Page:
• Question(s) presented: 
    • The question presented is whether the PLCAA’s predicate exception encompasses alleged violations of broad, generally applicable state statutes, such as the Connecticut Unfair Trade Practices Act, which forbids “unfair methods of competition and unfair or deceptive acts or practices in the conduct of any trade or commerce.” Conn. Gen. Stat. § 42-110b(a). 
  • FPC, et al. brief in support.
  • Next action: N/A

Armament Services v. Barr

  • No. 18-1561
  • Cert. petition filed: June 19, 2019
  • Summary: Revocation of firearms license. The 3rd Circuit denied motion to reverse dismissal on summary judgement.    
  • Question(s) presented: 
    • Whether the Third Circuit applied an improperly deferential standard of review in a de novo federal firearms licensing proceeding under 18 U.S.C. § 923(f)(3), when determining whether Petitioners “willfully” violated any provisions of the Gun Control Act. 
    • Whether the Third Circuit, while imputing the alleged conduct of a former officer of a federal firearms licensee to the company and its new president, inconsistently and improperly denied them the same statutory safeguards and protections regarding licensing decisions guaranteed to that former officer under 18 U.S.C. § 923(f)(4).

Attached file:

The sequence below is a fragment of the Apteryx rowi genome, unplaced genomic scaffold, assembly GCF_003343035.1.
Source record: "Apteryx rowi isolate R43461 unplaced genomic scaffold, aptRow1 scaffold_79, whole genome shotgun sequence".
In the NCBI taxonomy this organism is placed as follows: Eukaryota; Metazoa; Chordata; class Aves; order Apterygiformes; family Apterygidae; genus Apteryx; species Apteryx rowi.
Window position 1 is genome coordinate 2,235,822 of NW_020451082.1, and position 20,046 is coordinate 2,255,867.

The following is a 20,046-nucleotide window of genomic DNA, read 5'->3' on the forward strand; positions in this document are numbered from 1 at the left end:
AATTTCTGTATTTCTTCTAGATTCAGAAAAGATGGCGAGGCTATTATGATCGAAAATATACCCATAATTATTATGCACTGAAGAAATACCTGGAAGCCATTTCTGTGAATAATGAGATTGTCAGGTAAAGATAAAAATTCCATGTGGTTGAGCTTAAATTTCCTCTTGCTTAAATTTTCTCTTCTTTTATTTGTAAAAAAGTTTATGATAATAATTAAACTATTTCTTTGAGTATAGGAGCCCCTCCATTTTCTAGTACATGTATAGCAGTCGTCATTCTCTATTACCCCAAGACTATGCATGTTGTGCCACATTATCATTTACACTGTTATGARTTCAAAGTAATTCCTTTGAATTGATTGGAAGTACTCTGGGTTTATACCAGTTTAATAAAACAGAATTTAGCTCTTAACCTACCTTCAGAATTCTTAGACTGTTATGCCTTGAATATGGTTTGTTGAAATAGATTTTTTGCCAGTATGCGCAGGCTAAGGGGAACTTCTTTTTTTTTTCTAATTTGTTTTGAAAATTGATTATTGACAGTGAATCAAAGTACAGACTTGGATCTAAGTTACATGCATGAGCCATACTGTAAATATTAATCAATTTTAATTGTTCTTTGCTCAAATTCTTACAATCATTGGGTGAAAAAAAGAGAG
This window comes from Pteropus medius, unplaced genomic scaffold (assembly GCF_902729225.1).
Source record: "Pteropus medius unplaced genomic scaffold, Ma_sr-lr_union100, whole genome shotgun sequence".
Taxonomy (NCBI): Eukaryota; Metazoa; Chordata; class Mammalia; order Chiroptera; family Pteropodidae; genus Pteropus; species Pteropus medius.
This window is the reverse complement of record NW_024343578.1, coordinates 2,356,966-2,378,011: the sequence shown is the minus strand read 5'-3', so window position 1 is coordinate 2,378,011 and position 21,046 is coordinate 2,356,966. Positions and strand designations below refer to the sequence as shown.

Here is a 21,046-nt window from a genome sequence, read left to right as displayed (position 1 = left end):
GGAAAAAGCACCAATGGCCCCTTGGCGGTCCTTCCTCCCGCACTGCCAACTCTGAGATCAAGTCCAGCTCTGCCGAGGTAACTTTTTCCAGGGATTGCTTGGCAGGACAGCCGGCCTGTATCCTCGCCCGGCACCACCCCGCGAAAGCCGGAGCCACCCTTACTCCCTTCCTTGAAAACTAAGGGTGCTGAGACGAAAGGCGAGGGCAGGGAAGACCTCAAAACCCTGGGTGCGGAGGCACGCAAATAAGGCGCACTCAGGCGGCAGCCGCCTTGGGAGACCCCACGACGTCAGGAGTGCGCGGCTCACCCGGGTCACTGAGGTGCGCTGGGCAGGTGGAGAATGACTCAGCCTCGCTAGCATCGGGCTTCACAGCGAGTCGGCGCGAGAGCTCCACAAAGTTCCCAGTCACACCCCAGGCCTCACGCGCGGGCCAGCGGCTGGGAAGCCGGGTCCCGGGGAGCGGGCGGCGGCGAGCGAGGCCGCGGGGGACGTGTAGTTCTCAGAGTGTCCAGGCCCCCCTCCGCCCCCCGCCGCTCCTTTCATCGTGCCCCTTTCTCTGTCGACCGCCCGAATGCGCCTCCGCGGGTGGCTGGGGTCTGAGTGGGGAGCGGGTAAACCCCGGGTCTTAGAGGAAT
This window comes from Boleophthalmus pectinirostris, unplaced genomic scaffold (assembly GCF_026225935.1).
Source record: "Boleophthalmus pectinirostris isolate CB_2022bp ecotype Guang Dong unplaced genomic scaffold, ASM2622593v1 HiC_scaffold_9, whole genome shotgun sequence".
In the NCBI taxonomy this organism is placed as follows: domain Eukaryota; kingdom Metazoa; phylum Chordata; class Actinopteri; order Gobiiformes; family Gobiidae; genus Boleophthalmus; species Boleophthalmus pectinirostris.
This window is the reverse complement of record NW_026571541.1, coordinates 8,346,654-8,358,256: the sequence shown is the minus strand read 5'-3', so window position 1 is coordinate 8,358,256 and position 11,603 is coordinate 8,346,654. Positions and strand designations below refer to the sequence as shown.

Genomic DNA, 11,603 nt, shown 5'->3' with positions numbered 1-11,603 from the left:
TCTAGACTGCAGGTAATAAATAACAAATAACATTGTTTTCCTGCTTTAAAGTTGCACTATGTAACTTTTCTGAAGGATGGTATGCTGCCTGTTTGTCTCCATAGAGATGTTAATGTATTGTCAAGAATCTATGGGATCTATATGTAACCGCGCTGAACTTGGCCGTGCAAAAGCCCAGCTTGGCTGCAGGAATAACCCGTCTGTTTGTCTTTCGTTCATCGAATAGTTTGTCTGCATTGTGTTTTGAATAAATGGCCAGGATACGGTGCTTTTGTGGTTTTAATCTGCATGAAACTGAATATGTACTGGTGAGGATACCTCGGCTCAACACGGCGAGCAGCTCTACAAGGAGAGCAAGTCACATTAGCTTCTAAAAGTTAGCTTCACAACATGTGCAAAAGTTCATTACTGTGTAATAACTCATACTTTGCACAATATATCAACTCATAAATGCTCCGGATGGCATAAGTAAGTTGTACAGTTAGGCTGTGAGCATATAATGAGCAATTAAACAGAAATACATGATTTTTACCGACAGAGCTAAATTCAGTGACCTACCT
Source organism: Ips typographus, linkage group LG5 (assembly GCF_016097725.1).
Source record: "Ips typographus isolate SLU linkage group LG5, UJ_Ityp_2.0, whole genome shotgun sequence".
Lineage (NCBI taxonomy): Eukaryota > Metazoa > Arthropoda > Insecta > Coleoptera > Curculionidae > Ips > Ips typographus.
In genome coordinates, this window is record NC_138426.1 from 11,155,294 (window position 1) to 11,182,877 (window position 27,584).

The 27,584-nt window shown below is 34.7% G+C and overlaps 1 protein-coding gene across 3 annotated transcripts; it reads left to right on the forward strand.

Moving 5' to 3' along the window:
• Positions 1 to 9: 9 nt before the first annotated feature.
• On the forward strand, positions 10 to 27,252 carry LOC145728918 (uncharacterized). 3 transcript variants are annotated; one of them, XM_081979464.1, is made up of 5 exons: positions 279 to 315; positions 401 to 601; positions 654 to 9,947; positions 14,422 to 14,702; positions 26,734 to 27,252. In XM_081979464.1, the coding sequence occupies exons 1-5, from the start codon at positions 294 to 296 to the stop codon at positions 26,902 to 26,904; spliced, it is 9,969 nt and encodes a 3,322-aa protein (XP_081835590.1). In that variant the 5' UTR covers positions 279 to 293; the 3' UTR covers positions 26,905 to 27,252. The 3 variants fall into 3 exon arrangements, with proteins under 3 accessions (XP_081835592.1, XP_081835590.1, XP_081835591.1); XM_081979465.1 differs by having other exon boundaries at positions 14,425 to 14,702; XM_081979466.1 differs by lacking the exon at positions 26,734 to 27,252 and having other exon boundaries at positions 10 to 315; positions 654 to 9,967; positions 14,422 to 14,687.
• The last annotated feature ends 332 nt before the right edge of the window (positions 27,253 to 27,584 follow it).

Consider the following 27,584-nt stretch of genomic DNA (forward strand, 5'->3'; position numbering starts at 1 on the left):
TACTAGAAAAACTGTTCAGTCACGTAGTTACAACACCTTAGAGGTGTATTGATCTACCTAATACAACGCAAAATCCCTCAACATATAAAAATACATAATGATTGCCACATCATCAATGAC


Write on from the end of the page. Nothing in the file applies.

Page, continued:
• Next action: N/A

Miller v. Ferguson

  • No. 19-121
  • Cert. petition filed: July 23, 2019
  • Summary: Revocation of firearms license. The 9th Circuit denied to reverse the lower court's decision.   
  • Question(s) presented: 
    • Is the following question one that jurists of reason would find debatable?
    • Does the total prohibition on the exercise of a person’s fundamental Second Amendment right to keep a firearm in one’s home for purposes of self-defense constitute the type of “severe restraint on liberty” described in Hensley v. Municipal Court, 411 U.S. 345, 351 (1973) which satisfies the habeas corpus custody requirement of 28 U.S.C. § 2254(a).
  • Next action: N/A